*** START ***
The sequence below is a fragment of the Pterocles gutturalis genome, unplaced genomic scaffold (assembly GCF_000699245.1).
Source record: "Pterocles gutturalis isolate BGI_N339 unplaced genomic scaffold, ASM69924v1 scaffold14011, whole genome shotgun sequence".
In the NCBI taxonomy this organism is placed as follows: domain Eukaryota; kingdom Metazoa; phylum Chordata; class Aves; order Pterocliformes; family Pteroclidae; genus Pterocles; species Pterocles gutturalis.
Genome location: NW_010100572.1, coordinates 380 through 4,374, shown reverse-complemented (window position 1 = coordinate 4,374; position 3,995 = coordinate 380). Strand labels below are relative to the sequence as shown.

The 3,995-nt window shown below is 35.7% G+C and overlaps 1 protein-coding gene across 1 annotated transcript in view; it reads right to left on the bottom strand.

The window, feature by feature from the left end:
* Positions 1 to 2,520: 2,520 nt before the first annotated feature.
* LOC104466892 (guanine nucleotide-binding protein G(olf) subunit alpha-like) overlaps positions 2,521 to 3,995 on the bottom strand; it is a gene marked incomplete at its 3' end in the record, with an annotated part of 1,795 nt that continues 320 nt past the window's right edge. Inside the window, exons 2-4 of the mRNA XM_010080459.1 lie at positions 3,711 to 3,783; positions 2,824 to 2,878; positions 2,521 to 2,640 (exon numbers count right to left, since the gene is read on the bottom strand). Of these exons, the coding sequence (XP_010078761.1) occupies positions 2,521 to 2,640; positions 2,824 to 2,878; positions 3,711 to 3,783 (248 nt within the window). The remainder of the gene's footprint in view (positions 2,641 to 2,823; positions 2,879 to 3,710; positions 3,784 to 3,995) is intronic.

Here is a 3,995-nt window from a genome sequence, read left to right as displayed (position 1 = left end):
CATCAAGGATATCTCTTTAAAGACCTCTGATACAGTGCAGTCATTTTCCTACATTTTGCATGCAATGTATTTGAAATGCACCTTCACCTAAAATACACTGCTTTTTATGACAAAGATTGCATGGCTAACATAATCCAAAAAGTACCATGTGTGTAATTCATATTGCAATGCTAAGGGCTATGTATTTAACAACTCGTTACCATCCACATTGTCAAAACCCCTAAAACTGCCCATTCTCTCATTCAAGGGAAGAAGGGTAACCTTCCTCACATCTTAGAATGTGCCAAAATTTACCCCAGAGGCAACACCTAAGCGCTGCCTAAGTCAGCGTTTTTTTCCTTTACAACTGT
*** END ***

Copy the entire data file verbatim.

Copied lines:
The sequence below is a fragment of the Pterocles gutturalis genome, unplaced genomic scaffold (assembly GCF_000699245.1).
Source record: "Pterocles gutturalis isolate BGI_N339 unplaced genomic scaffold, ASM69924v1 scaffold14011, whole genome shotgun sequence".
In the NCBI taxonomy this organism is placed as follows: domain Eukaryota; kingdom Metazoa; phylum Chordata; class Aves; order Pterocliformes; family Pteroclidae; genus Pterocles; species Pterocles gutturalis.
Genome location: NW_010100572.1, coordinates 380 through 4,374, shown reverse-complemented (window position 1 = coordinate 4,374; position 3,995 = coordinate 380). Strand labels below are relative to the sequence as shown.

The 3,995-nt window shown below is 35.7% G+C and overlaps 1 protein-coding gene across 1 annotated transcript in view; it reads right to left on the bottom strand.

The window, feature by feature from the left end:
* Positions 1 to 2,520: 2,520 nt before the first annotated feature.
* LOC104466892 (guanine nucleotide-binding protein G(olf) subunit alpha-like) overlaps positions 2,521 to 3,995 on the bottom strand; it is a gene marked incomplete at its 3' end in the record, with an annotated part of 1,795 nt that continues 320 nt past the window's right edge. Inside the window, exons 2-4 of the mRNA XM_010080459.1 lie at positions 3,711 to 3,783; positions 2,824 to 2,878; positions 2,521 to 2,640 (exon numbers count right to left, since the gene is read on the bottom strand). Of these exons, the coding sequence (XP_010078761.1) occupies positions 2,521 to 2,640; positions 2,824 to 2,878; positions 3,711 to 3,783 (248 nt within the window). The remainder of the gene's footprint in view (positions 2,641 to 2,823; positions 2,879 to 3,710; positions 3,784 to 3,995) is intronic.

Here is a 3,995-nt window from a genome sequence, read left to right as displayed (position 1 = left end):
CATCAAGGATATCTCTTTAAAGACCTCTGATACAGTGCAGTCATTTTCCTACATTTTGCATGCAATGTATTTGAAATGCACCTTCACCTAAAATACACTGCTTTTTATGACAAAGATTGCATGGCTAACATAATCCAAAAAGTACCATGTGTGTAATTCATATTGCAATGCTAAGGGCTATGTATTTAACAACTCGTTACCATCCACATTGTCAAAACCCCTAAAACTGCCCATTCTCTCATTCAAGGGAAGAAGGGTAACCTTCCTCACATCTTAGAATGTGCCAAAATTTACCCCAGAGGCAACACCTAAGCGCTGCCTAAGTCAGCGTTTTTTTCCTTTACAACTGT